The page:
Tuindorp 't Lansink

Tuindorp 't Lansink
Hengelo, Netherlands

't Lansink is an early example of a garden village realized from an idealistic point of view.

Garden City Type: Former company town
Country: Netherlands
City: Hengelo
Years of construction:
1911 Start construction
Initiator/client: Dhr. C.F. Stork
Architect or related:
Karel Muller

Karel Muller (1857-1942) was an architect from Amsterdam and a family friend of the Stork family. For the design of urban planning, architecture, landscape and landscaping of the garden village, he collaborated with other designers (including P.H. Wattez, L.A. Springer and A.K. Beudt.).

Heritage status: Yes
Explanation: Tuindorp 't Lansink has been a protected village sight since October 17, 2003. Some buildings have the status of national monument.
General condition of Garden City: Good condition

General description

During the 19th century, Hengelo grew from a village to an industrial town of 20,000 in 1910. As in other parts of the Netherlands, the growing number of workers and employees who found work in the factories increased more rapidly than the housing stock. Therefore, in 1867, when a new machine factory of the Gebr. Stork & Co. was established, the "Hengelosche Bouwvereeniging" was founded, whose goal was to do something about the lack of good civilian housing by purchasing land and building workers' houses on it. The founder of the Hengelosche Bouwvereeniging was Mr. C.T. Stork.

The machine factory was founded in 1935. It enjoyed great fame from the beginning, also because of its progressive social policy. An "Vereeniging tot behartiging van belangen van het personeel verbonden aan de machinefabriek van Gebrs. Stork & Co." and an association building of the machine factory were founded.

The Stork family was friends with Jacob Cornelis van Marken, director of the Yeast and Spirits factory in Delft. In 1884-85 he had Agnetapark built in Delft, with housing for workers and officials, and the Van Marken family lived there themselves. Inspired by Agnetapark, Port Sunlight in Liverpool and Letchworth near London, C.F. Stork conceived the plan to create a similar form of housing in Hengelo as well.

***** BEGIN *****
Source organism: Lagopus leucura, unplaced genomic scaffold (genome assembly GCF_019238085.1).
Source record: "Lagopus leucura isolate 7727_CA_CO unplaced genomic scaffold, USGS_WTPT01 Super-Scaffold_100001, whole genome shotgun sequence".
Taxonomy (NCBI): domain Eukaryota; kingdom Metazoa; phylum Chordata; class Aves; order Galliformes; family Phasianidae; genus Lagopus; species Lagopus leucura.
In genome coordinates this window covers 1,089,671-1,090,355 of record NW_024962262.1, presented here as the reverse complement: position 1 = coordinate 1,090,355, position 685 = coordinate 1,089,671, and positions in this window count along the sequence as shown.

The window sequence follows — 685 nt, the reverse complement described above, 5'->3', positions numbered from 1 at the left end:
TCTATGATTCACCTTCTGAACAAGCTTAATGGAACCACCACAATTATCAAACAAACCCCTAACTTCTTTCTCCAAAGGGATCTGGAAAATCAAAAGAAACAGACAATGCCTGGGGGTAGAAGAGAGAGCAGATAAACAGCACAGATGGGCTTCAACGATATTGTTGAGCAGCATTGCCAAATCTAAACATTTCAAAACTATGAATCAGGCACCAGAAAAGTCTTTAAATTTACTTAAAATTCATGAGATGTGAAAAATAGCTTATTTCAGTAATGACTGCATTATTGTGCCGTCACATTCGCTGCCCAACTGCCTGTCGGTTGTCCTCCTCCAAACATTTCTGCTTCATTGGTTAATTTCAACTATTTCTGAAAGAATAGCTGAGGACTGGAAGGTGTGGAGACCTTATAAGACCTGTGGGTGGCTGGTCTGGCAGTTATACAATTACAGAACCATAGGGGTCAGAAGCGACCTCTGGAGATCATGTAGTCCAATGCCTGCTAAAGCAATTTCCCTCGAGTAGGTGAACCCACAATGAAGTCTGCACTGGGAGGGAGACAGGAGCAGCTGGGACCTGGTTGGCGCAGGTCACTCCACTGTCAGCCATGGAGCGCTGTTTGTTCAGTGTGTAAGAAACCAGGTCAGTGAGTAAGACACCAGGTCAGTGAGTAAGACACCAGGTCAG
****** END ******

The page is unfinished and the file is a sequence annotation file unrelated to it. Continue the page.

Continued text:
In 1909, a 15-acre site was purchased south-west of Stork's foundry, away from the westerly wind. Tuindorp 't Lansink, named after Erve 't Lansink on the purchased land, came about in

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Architecture / Urban planning

In designing 't Lansink, the founders wanted to create "a colony of good dwellings for labourers and officers, a pleasant, fresh living environment where any oppression of narrow streets or narrowly built houses should give way to light and air, such with affordable rents." Accordingly, the housing density is low: in the first phase about 20 houses per hectare were built, later about 33 houses per hectare. A typical feature of this garden village is that houses of various sizes and luxuries were placed interchangeably, especially in the first phase. The later phases are more austere in design and have fewer differentiations.

In the oldest section, houses were built in five different price ranges, starting at a rent of 2,40 guilders per week. Usually a block consisted of two or three dwellings; later, due to costs, this became a maximum of six per block. The layout of the houses took into account the wishes of the residents. In 1910, for example, a meeting was called with employees of the factory, as well as future tenants. Also in that year, an exhibition of housing layouts was held in the association building, where plans could be viewed and people could comment on them.

Also in that year, an exhibition of housing layouts was held in the association building, where plans could be viewed and comments could be made.

Finally, this resulted in the following house design. All houses got a living room of min. 16m2on the first floor, a kitchen (which was intentionally so small

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Recent developments

The Tuindorp 't Lansink Foundation currently represents the interests of the garden village.